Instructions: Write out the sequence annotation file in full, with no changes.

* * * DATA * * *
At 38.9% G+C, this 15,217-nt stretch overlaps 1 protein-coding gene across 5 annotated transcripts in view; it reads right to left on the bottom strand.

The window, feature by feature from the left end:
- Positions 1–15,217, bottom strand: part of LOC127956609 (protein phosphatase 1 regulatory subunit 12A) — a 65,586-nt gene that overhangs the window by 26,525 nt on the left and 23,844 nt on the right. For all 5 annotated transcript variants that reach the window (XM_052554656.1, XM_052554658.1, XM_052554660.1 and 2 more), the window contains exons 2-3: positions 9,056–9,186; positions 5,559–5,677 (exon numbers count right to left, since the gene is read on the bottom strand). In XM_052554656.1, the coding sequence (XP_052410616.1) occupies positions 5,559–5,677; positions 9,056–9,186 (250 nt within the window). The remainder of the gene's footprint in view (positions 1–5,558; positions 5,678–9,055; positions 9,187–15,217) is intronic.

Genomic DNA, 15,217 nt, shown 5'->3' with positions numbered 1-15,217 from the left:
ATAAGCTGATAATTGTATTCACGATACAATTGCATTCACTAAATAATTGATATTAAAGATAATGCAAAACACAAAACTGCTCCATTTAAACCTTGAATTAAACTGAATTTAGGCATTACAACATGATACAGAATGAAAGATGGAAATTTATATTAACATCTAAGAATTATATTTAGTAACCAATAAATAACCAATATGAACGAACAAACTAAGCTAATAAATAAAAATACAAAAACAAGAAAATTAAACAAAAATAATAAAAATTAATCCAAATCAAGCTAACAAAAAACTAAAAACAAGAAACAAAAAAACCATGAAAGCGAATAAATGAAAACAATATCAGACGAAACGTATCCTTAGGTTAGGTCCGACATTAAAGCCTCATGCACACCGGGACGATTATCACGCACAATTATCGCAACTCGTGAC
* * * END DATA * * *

At 38.9% G+C, this 15,217-nt stretch overlaps 1 protein-coding gene across 5 annotated transcripts in view; it reads right to left on the bottom strand.

The window, feature by feature from the left end:
- Positions 1–15,217, bottom strand: part of LOC127956609 (protein phosphatase 1 regulatory subunit 12A) — a 65,586-nt gene that overhangs the window by 26,525 nt on the left and 23,844 nt on the right. For all 5 annotated transcript variants that reach the window (XM_052554656.1, XM_052554658.1, XM_052554660.1 and 2 more), the window contains exons 2-3: positions 9,056–9,186; positions 5,559–5,677 (exon numbers count right to left, since the gene is read on the bottom strand). In XM_052554656.1, the coding sequence (XP_052410616.1) occupies positions 5,559–5,677; positions 9,056–9,186 (250 nt within the window). The remainder of the gene's footprint in view (positions 1–5,558; positions 5,678–9,055; positions 9,187–15,217) is intronic.

Genomic DNA, 15,217 nt, shown 5'->3' with positions numbered 1-15,217 from the left:
ATAAGCTGATAATTGTATTCACGATACAATTGCATTCACTAAATAATTGATATTAAAGATAATGCAAAACACAAAACTGCTCCATTTAAACCTTGAATTAAACTGAATTTAGGCATTACAACATGATACAGAATGAAAGATGGAAATTTATATTAACATCTAAGAATTATATTTAGTAACCAATAAATAACCAATATGAACGAACAAACTAAGCTAATAAATAAAAATACAAAAACAAGAAAATTAAACAAAAATAATAAAAATTAATCCAAATCAAGCTAACAAAAAACTAAAAACAAGAAACAAAAAAACCATGAAAGCGAATAAATGAAAACAATATCAGACGAAACGTATCCTTAGGTTAGGTCCGACATTAAAGCCTCATGCACACCGGGACGATTATCACGCACAATTATCGCAACTCGTGAC